10 Million Fireflies

The Last of Us didn’t need spores — the replacement is perfect for TV

It’s hard to imagine anything scarier than spores.

The Last of Us is being lauded for just how similar it is to the original video game. Maybe it’s the fact the game’s writer is billed as co-showrunner, or maybe it’s because of how cinematic the game was from the get-go, but even in just two episodes there are countless side-by-side comparisons we can make between the series and the game.

There are still, however, some big differences. The reveal that the spores, a major element of the game that indicated infection, weren’t going to be in the HBO series caused some concern among fans. But Episode 2 revealed that what the show replaced spores with was even scarier and more suspenseful.

The initial reaction to word of the infectious spores getting removed was mostly confusion. Why eliminate a telltale sign that some infected are hanging around? Did HBO not want to hide the faces of its characters? Pedro Pascal, after all, is already carrying another sci-fi escort mission series while almost never showing his face, so maybe The Last of Us’ creators wanted to avoid diminishing returns.

Whatever the reason, the payoff for the change became evident in Episode 2, when Joel and Tess tell Ellie about the tendrils of a vast, miles-long network that connects the Infected. “You step on a patch of cordyceps in one place, and you can wake a dozen Infected from somewhere else,” Joel says.

The tendrils entangle with a fallen Infected in The Last of Us Episode 2.


These tendrils are not only rooted in science, but they’re more tailored to television as a medium. In the game, spores acted as a sign that clickers or bloaters were nearby. They kept the player’s head on a swivel, signaling that an encounter wasn’t a matter of if, but when.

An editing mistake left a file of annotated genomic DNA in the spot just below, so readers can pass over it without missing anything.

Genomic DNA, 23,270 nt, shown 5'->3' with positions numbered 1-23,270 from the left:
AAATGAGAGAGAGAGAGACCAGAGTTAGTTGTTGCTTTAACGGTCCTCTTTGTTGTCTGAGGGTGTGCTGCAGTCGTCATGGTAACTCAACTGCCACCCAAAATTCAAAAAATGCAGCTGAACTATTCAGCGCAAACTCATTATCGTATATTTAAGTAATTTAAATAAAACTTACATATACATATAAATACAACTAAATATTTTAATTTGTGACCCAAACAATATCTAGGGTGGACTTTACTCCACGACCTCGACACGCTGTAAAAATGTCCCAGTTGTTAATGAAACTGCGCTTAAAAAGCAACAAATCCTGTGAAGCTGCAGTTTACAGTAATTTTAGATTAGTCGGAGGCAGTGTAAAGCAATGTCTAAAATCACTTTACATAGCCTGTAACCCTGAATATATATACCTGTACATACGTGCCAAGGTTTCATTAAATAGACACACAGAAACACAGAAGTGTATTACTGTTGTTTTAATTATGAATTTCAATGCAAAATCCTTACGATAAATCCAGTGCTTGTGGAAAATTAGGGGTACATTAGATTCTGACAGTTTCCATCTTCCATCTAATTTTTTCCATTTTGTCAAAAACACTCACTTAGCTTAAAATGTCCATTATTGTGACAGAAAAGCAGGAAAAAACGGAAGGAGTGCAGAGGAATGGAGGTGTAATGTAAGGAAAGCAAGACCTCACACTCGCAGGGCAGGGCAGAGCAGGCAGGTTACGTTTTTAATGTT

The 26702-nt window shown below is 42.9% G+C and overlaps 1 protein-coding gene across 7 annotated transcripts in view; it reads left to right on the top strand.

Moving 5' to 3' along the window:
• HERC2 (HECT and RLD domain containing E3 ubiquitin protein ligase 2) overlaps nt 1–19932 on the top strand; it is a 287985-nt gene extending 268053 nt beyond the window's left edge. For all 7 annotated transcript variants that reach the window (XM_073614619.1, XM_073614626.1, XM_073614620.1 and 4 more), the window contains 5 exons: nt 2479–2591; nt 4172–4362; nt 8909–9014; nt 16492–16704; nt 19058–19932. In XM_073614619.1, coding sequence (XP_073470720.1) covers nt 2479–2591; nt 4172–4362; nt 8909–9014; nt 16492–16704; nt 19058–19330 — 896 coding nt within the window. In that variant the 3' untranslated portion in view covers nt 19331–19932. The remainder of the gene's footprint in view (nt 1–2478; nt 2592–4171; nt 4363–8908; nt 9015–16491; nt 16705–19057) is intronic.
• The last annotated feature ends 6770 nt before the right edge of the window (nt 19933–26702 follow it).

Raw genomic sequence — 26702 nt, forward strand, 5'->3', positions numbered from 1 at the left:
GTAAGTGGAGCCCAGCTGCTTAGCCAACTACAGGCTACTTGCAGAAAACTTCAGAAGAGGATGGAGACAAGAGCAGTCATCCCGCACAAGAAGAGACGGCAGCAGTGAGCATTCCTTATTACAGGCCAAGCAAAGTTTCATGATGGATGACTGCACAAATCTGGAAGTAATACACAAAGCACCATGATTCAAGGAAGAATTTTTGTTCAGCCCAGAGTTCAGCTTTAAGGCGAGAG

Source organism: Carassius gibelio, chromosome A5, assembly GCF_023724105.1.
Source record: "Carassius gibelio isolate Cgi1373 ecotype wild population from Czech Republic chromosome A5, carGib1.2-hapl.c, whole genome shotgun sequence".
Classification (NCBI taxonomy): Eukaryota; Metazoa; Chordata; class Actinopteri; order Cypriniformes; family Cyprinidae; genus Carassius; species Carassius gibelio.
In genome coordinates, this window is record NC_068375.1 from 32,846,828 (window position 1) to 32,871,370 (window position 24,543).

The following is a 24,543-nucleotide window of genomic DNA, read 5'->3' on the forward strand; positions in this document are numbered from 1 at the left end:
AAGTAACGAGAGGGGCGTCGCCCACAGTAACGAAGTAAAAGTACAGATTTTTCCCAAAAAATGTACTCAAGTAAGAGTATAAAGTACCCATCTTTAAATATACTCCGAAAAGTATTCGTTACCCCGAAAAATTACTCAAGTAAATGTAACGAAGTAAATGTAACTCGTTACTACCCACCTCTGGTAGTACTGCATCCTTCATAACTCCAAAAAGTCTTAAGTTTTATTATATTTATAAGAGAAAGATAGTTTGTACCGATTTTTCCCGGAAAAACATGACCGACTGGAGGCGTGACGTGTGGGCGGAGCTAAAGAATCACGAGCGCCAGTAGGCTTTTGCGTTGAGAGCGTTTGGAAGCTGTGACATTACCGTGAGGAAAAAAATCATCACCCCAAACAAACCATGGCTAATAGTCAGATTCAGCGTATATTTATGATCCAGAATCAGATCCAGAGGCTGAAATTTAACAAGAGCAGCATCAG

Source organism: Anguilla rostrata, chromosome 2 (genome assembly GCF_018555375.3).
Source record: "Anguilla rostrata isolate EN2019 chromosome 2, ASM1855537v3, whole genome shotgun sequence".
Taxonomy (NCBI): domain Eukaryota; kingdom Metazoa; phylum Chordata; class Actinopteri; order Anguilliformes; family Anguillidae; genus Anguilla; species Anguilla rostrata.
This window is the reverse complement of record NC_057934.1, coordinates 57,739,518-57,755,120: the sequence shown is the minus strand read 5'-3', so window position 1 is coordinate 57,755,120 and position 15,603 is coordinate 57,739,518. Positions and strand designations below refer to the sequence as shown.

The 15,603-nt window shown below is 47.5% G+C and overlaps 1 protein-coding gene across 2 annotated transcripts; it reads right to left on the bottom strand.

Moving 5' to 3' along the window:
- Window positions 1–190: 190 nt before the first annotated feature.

A TV series isn’t beholden to a single character’s point of view. While a player is stuck with the mindset of Joel, the viewer has the privilege of seeing action anywhere, and the same dread established by the spores is now supplied by these tendrils. We see them wrap around a hand, and then miles away they awaken an entire horde, creating a ticking clock as Tess convinces Joel and Ellie to forge on without her.

Spores were a gameplay prompt, but they wouldn’t work as well on television.

Sony Computer Entertainment

Spores may not be entirely gone — co-showrunner Craig Mazin told The Washington Post that “you may see spores yet” — but they’re a device more suited to a video game character crawling through dark hallways. Tendrils, on the other hand, represent not only the vastness of the threat to the few survivors we’re following, but also the intimidating interconnectivity of the infected.

The zombie-like victims in the game weren’t much more than faceless enemies to be gunned down, but in the HBO series we see the almost beautiful life of the infected. Yes, they’ve lost all humanity, but they’re “more connected than you know.” It’s a life that Joel and Ellie would do anything to avoid, but in Tess’ last moments we see that the communion between the infected has an odd peace to it, and Tess comes to terms with it seconds before she and the infected blow up.

Removing the spores might mean ridding the series of one of the game’s most iconic images, but the tendrils and mushroom network could become an iconic image in themselves.

The Last of Us is streaming on HBO Max.

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